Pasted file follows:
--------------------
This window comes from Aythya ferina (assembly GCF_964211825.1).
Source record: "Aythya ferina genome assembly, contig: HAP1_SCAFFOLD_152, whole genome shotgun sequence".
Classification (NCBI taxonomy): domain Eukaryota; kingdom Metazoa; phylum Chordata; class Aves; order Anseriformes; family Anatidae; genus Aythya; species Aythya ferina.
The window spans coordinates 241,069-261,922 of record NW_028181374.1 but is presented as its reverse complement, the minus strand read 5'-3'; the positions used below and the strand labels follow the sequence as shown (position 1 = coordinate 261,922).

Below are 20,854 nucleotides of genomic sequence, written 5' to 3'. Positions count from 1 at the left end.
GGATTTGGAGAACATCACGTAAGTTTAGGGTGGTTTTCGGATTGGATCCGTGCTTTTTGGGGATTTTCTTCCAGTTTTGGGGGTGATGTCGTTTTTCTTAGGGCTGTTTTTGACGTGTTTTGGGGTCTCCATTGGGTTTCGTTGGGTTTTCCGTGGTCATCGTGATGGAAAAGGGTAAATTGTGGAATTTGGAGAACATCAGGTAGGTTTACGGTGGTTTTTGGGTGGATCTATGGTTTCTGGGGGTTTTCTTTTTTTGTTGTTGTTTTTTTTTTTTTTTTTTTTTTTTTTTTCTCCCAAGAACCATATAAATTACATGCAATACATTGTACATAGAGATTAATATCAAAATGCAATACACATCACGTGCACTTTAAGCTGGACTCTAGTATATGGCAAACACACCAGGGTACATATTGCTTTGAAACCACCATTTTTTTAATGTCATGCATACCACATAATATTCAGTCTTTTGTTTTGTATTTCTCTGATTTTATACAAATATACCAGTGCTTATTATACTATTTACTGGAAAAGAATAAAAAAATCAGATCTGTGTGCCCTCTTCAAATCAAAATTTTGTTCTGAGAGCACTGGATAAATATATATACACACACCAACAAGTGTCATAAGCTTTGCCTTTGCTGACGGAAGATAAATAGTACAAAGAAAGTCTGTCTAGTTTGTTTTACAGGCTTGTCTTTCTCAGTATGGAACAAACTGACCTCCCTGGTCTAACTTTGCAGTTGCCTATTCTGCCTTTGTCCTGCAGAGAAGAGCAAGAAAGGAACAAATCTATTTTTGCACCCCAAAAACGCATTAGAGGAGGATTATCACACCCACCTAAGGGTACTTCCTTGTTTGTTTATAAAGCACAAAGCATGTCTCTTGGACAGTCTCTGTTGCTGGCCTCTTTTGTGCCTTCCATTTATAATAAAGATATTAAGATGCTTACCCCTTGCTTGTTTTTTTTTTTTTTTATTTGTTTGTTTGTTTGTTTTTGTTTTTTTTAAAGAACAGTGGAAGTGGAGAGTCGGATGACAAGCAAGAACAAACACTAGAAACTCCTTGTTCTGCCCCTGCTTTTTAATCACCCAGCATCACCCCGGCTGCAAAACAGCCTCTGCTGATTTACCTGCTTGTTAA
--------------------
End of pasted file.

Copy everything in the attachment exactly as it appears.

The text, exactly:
This window comes from Aythya ferina (assembly GCF_964211825.1).
Source record: "Aythya ferina genome assembly, contig: HAP1_SCAFFOLD_152, whole genome shotgun sequence".
Classification (NCBI taxonomy): domain Eukaryota; kingdom Metazoa; phylum Chordata; class Aves; order Anseriformes; family Anatidae; genus Aythya; species Aythya ferina.
The window spans coordinates 241,069-261,922 of record NW_028181374.1 but is presented as its reverse complement, the minus strand read 5'-3'; the positions used below and the strand labels follow the sequence as shown (position 1 = coordinate 261,922).

Below are 20,854 nucleotides of genomic sequence, written 5' to 3'. Positions count from 1 at the left end.
GGATTTGGAGAACATCACGTAAGTTTAGGGTGGTTTTCGGATTGGATCCGTGCTTTTTGGGGATTTTCTTCCAGTTTTGGGGGTGATGTCGTTTTTCTTAGGGCTGTTTTTGACGTGTTTTGGGGTCTCCATTGGGTTTCGTTGGGTTTTCCGTGGTCATCGTGATGGAAAAGGGTAAATTGTGGAATTTGGAGAACATCAGGTAGGTTTACGGTGGTTTTTGGGTGGATCTATGGTTTCTGGGGGTTTTCTTTTTTTGTTGTTGTTTTTTTTTTTTTTTTTTTTTTTTTTTTCTCCCAAGAACCATATAAATTACATGCAATACATTGTACATAGAGATTAATATCAAAATGCAATACACATCACGTGCACTTTAAGCTGGACTCTAGTATATGGCAAACACACCAGGGTACATATTGCTTTGAAACCACCATTTTTTTAATGTCATGCATACCACATAATATTCAGTCTTTTGTTTTGTATTTCTCTGATTTTATACAAATATACCAGTGCTTATTATACTATTTACTGGAAAAGAATAAAAAAATCAGATCTGTGTGCCCTCTTCAAATCAAAATTTTGTTCTGAGAGCACTGGATAAATATATATACACACACCAACAAGTGTCATAAGCTTTGCCTTTGCTGACGGAAGATAAATAGTACAAAGAAAGTCTGTCTAGTTTGTTTTACAGGCTTGTCTTTCTCAGTATGGAACAAACTGACCTCCCTGGTCTAACTTTGCAGTTGCCTATTCTGCCTTTGTCCTGCAGAGAAGAGCAAGAAAGGAACAAATCTATTTTTGCACCCCAAAAACGCATTAGAGGAGGATTATCACACCCACCTAAGGGTACTTCCTTGTTTGTTTATAAAGCACAAAGCATGTCTCTTGGACAGTCTCTGTTGCTGGCCTCTTTTGTGCCTTCCATTTATAATAAAGATATTAAGATGCTTACCCCTTGCTTGTTTTTTTTTTTTTTTATTTGTTTGTTTGTTTGTTTTTGTTTTTTTTAAAGAACAGTGGAAGTGGAGAGTCGGATGACAAGCAAGAACAAACACTAGAAACTCCTTGTTCTGCCCCTGCTTTTTAATCACCCAGCATCACCCCGGCTGCAAAACAGCCTCTGCTGATTTACCTGCTTGTTAA